Tuesday, June 1, 2010

The Colonel and Little Missie: Buffalo Bill, Annie Oakley, and the Beginnings of Superstardom in America by Larry McMurtry, a book review

What this book is not:  1) About Annie Oakley; about halfway through, McMurtry has a section titled "Annie Oakley." There follows a chapter about her and then the book returns to Buffalo Bill. 2) About the growth of superstardom. Buffalo Bill and Annie Oakley had great charisma and knew how to use it--that is the extent of the analysis. 3) About Buffalo Bill and Annie Oakley together; the chapters on Oakley mention that she toured with Buffalo Bill, the chapters on Buffalo Bill mentions that he hired her; there is little discussion of how the two did or did not interact. 4) Deeply researched; the bibliography lists a handful of previously published work; there is nothing from archives, newspapers, or other sources a reader might not find on his or her own, and McMurty has an annoying tendency to say "So and so covers this very well" without providing either a summary of the other author's conclusions or any comments of his own.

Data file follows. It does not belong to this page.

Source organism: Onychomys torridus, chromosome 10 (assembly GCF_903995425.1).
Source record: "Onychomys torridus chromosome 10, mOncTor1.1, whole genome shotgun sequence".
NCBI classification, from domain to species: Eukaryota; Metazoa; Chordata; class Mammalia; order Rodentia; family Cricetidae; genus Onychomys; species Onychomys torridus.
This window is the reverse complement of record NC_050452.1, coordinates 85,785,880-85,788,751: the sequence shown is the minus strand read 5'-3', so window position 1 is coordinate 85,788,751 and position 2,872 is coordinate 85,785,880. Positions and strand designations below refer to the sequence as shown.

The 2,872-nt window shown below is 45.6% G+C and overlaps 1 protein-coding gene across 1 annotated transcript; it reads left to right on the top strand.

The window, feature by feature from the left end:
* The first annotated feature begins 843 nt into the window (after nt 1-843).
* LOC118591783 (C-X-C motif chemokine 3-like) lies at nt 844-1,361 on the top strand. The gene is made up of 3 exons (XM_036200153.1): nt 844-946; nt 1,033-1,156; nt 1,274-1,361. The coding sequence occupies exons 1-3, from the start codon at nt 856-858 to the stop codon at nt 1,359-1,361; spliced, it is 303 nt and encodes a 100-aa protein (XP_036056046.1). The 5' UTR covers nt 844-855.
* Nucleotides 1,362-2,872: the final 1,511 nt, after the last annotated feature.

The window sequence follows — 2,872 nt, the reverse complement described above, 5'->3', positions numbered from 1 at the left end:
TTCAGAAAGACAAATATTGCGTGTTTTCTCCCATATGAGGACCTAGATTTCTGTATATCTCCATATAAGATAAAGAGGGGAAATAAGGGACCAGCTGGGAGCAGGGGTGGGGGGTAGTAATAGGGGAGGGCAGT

What it is: A light, enjoyable, often humorous (I read bits out loud), introductory biography of Buffalo Bill. Occasionally the chronology gets a bit mixed up when McMurty remembers he's supposed to be doing a thematic analysis and switches over from his largely linear approach, but mostly it's easy to read and I recommend it for someone who is casually curious about Buffalo Bill.

It wasn't a bad book, but I'm sure there are better books on both subjects out there.

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